Presentation on theme: "Learning Evolution and Phylogeny Through Tree Building Larry Aaronson, Utica College David Treves, Indiana Univ., Southeast Monica Trifas, Jacksonville."— Presentation transcript:
Learning Evolution and Phylogeny Through Tree Building Larry Aaronson, Utica College David Treves, Indiana Univ., Southeast Monica Trifas, Jacksonville State Univ.
Audience (at Utica College) Junior and senior biology, biochemistry and pre-med students – Have had genetics, cell biology – May have had molecular biology and/or biochemistry – May have had evolution – Probably have never built a phylogenetic tree
Objectives (Aaronson) To help students understand that all viruses do not have have common evolutionary ancestry – We discuss the various hypotheses on viral origins in class, read articles about disparate origins of DNA and RNA viruses, look at evidence based on sequence similarity in capsid proteins and DNA/RNA polymerases To introduce students to phylogenetic analysis through a tree-building exercise
Background Phylogenetic relationship between RNA viruses has been determined using sequence of RNA-dependent RNA polymerases (RdRp)
Methods Students will search NCBI and other databases for amino acid sequences for RdRp’s from the following RNA viruses: – (+) strand RNA: Bacteriophage MS2 Human Poliovirus Hepatitis C Virus Hepatitis A Virus West Nile Virus SARS Coronavirus Sindbis Virus Tobacco Mosaic Virus
Methods Students will search NCBI and other databases for amino acid sequences for RdRp’s from the following RNA viruses: – (-) strand RNA: H1N1 Influenza A Virus Rabies Virus Ebola Virus Measles Virus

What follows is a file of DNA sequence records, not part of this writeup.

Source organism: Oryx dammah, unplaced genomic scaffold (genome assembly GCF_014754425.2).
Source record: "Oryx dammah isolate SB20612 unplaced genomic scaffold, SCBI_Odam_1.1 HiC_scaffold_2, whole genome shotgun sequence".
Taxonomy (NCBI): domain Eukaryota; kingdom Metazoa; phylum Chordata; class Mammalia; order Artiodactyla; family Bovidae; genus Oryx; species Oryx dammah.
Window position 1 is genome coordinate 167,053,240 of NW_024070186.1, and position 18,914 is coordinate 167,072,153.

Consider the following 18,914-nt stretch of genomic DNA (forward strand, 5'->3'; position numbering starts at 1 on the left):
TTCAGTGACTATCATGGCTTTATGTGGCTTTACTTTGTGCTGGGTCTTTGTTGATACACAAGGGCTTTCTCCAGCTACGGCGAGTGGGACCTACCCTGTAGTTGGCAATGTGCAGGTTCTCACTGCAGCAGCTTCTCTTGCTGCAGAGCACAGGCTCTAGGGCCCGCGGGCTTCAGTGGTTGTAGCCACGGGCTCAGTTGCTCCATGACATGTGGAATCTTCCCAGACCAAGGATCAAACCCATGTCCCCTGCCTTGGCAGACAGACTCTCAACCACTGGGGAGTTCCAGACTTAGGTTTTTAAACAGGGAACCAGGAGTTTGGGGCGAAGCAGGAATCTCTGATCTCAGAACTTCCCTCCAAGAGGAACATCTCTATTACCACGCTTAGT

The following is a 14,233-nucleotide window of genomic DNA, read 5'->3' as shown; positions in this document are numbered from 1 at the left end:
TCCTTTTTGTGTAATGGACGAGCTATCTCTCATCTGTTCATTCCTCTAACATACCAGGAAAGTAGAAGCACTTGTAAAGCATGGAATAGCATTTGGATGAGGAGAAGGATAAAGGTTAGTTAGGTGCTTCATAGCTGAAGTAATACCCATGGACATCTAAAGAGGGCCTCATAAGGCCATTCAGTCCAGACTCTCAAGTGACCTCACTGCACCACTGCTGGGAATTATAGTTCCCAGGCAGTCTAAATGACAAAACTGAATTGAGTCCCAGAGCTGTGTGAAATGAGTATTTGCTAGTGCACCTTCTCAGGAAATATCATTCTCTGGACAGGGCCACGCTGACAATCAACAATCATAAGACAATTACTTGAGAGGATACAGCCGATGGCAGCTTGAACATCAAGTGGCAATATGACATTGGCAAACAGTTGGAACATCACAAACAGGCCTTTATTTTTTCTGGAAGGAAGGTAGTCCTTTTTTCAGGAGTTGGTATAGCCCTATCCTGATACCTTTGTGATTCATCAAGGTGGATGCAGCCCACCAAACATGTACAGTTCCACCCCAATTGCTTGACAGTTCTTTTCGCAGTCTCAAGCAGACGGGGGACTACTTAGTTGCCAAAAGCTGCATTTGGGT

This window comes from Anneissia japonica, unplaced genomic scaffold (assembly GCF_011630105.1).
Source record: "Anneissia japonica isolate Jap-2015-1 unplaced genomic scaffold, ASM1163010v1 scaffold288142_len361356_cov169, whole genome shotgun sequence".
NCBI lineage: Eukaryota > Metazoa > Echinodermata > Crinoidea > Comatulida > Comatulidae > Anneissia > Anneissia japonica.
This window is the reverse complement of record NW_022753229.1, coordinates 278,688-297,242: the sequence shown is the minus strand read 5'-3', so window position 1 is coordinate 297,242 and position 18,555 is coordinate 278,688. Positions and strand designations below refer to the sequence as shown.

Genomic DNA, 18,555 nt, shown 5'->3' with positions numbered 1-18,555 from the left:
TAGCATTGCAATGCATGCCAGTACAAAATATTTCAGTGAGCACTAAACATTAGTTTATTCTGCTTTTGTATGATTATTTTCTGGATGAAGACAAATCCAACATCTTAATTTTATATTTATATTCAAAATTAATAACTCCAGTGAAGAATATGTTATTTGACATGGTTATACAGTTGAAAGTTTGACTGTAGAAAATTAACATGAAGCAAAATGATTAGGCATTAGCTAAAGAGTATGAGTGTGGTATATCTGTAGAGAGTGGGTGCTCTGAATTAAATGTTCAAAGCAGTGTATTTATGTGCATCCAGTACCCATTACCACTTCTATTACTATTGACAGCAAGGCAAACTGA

Methods Students will search NCBI and other databases for amino acid sequences for RdRp’s from the following RNA viruses: – Double-stranded RNA: Human Reovirus 3 – RNA Retroviruses Human Immunodeficiency Virus 1
Methods Sequences will be converted to FASTA format Alignment using MUSCLE Tree building using aligned sequences
Expected Outcomes Students gain experience and proficiency in acquiring and processing sequence data from databases Data will reveal that even viruses with RNA genomes are not all closely related with respect to amino acid sequence similarity of RdRp’s
Problems Complex data set – Some viruses have discrete ORFs encoding RdRp proteins – Many viruses produce polyprotein that is cleaved to produce functional proteins and enzymes – Database has partial amino acid sequences ( 2000 aa) – Preliminary attempts at alignment of widely varied sequence resulted in huge alignment gaps and could not be used in BioNJ to create a tree
Needed Resources Modify polyprotein sequences to isolate portions that encode RdRp – Better chance of reasonable alignment Possibly use MEGA software for alignment Tara on speed dial!
Seeing the light: Bioinformatics of fungal photoreceptors David Treves, IU Southeast Larry Aaronson, Utica College Monica Trifas, Jacksonville State College
Normal and mutant strains of Neurospora crassa, a fungus that normally produces orange carotenoids (thought to provide protection from ultraviolet rays) in response to light. Deletion of the photoreceptor White Collar-1 blinds the fungus so that it fails to produce carotenoids, resulting in a white appearance How does a fungus go blind? White Collar-1 knockouts cannot produce UV protective carotenoids
Should you take this lightly? Light is a key environmental signal for many organisms (circadian rhythms) In fungi, light regulates conidiation, spore release, sexual development, virulence.
Class project for 300 level Micro 1)Mystery protein – given the WC-1 protein sequence, use PFAM to identify conserved regions, motifs 2)BLAST exercise –use BLAST to find WC-1-like proteins 3)Data set building and Tree making – download seqs, align and make a tree
PFAM results: PAS PAS 9 domain- signal sensor GATA zinc finger - transcription factor PFAM results – great talking points for students
Aligned with MUSCLE, tree created with TNT. Phylogenetic analysis of White collar-1 from five fungi